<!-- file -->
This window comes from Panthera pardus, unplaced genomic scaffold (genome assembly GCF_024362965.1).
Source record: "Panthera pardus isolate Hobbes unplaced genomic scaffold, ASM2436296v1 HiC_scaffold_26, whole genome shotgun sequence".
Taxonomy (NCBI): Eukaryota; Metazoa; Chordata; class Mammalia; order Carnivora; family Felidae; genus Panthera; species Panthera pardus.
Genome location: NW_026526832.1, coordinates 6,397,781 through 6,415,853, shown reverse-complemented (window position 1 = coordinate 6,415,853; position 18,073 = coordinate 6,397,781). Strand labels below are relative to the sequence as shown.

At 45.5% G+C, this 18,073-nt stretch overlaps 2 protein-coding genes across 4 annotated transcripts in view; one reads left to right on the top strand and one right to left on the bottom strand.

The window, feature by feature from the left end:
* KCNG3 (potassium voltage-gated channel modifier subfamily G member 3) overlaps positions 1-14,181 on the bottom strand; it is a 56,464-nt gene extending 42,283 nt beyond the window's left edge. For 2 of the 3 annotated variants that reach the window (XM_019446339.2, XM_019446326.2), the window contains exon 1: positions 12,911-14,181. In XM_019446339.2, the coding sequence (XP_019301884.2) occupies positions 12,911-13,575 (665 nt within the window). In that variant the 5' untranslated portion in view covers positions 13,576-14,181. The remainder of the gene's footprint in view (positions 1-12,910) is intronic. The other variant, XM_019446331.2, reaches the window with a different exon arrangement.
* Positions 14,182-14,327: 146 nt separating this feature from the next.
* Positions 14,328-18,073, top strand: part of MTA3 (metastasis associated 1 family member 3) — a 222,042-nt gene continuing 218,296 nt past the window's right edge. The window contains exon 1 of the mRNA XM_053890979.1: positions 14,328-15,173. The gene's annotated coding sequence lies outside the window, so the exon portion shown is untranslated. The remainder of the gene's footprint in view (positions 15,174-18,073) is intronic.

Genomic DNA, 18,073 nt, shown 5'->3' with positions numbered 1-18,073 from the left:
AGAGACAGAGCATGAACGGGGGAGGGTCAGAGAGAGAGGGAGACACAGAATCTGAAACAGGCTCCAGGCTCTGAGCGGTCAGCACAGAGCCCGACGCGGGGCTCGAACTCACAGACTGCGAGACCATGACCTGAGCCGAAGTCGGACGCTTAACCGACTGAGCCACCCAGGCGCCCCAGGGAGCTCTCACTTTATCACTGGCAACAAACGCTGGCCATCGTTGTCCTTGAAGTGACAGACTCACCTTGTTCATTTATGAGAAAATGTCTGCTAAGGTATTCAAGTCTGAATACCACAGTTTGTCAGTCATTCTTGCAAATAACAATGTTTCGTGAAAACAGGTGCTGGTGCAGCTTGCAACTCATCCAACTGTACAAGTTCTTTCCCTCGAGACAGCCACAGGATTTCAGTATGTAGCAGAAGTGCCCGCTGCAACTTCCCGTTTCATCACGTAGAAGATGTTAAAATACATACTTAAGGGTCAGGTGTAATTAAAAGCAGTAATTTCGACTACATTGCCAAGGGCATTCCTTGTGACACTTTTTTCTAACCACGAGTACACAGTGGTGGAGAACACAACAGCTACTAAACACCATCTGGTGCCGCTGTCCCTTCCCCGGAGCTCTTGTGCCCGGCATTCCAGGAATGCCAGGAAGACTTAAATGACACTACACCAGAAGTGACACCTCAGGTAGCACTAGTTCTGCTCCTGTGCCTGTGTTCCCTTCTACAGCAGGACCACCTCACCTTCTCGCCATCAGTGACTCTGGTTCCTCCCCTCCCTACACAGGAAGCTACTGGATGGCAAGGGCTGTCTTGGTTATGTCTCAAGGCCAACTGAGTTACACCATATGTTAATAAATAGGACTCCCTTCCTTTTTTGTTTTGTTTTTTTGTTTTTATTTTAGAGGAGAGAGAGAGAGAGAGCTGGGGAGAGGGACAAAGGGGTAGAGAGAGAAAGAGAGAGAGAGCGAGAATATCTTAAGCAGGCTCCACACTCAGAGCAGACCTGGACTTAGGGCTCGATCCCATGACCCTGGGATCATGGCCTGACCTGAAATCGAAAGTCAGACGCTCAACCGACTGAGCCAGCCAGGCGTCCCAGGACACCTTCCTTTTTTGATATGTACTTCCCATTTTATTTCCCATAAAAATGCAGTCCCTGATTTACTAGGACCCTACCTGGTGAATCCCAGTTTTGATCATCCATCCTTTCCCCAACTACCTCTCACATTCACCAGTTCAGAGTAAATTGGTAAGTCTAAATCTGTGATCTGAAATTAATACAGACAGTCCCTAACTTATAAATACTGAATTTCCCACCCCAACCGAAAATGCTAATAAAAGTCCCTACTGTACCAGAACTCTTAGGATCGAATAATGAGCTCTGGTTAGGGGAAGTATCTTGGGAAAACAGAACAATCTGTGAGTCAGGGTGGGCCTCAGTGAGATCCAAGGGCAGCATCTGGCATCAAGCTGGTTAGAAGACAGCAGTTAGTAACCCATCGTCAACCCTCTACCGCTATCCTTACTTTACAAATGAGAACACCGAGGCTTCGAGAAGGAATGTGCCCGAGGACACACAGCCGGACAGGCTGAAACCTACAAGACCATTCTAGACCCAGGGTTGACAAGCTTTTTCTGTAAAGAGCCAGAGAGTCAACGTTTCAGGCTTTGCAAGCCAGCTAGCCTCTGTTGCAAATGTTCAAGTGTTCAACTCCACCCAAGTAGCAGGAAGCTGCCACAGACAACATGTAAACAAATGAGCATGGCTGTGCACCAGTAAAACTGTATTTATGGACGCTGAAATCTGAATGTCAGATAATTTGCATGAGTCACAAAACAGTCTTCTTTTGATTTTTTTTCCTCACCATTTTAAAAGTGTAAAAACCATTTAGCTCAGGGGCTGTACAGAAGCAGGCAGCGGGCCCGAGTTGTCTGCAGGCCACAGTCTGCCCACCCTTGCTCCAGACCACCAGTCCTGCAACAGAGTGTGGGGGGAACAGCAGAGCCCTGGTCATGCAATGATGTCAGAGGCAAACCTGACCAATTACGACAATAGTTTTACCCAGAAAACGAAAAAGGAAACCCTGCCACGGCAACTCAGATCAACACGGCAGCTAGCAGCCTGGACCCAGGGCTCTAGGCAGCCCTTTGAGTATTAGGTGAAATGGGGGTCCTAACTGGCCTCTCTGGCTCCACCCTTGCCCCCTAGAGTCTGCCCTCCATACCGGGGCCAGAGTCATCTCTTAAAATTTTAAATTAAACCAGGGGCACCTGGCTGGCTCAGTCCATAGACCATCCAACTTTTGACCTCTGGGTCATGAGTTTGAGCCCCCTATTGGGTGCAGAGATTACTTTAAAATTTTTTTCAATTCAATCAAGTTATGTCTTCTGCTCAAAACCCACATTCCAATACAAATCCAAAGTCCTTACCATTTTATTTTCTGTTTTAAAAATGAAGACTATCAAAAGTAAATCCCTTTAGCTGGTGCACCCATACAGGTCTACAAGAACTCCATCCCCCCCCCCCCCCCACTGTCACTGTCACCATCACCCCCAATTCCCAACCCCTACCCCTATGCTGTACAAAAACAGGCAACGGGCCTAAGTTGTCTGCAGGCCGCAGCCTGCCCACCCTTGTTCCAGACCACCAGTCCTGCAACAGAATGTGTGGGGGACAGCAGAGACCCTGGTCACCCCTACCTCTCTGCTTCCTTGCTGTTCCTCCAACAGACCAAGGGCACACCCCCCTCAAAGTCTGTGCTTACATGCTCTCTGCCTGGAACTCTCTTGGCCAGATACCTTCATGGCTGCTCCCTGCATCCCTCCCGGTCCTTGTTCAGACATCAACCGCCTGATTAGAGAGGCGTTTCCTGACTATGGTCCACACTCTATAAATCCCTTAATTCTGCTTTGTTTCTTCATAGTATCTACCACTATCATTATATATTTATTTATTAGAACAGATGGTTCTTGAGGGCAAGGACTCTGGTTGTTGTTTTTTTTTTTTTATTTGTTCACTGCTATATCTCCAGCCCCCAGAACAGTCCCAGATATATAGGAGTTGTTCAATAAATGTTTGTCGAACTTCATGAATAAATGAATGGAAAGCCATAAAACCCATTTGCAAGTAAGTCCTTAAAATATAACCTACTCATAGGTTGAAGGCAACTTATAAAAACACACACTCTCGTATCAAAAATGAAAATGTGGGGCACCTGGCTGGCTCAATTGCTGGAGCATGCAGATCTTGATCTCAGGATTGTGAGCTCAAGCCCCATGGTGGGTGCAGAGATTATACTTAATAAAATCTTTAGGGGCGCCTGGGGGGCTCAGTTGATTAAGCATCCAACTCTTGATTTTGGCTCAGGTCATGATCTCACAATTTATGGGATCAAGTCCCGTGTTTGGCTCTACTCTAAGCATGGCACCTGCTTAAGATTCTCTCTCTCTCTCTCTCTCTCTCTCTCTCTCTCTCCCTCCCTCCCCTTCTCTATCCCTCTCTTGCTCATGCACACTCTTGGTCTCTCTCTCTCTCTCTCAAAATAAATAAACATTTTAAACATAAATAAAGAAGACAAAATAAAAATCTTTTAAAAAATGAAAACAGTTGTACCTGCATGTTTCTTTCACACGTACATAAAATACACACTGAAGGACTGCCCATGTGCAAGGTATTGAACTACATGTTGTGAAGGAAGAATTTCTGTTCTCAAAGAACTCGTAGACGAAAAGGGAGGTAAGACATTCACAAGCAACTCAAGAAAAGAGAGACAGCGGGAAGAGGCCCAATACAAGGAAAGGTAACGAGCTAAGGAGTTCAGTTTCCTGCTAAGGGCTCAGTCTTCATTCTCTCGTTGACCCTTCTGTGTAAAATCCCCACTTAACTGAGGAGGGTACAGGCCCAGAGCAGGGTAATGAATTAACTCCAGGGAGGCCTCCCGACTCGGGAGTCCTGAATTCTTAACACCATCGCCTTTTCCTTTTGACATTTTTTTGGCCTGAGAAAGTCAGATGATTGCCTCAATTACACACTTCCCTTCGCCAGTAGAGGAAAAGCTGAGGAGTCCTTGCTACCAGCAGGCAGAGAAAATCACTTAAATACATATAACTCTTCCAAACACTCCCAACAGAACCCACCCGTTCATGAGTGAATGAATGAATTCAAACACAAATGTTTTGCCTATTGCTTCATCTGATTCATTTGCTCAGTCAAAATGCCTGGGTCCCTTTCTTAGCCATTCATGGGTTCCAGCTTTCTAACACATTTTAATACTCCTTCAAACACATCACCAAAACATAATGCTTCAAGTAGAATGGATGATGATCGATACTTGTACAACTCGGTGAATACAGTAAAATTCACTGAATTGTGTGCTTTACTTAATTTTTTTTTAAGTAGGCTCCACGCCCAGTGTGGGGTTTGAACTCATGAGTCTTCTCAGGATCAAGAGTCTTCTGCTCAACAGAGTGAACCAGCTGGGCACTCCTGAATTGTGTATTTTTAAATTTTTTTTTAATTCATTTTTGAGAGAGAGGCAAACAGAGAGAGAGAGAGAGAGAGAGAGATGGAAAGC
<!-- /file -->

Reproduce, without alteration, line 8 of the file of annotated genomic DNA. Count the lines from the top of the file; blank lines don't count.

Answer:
* Positions 14,182-14,327: 146 nt separating this feature from the next.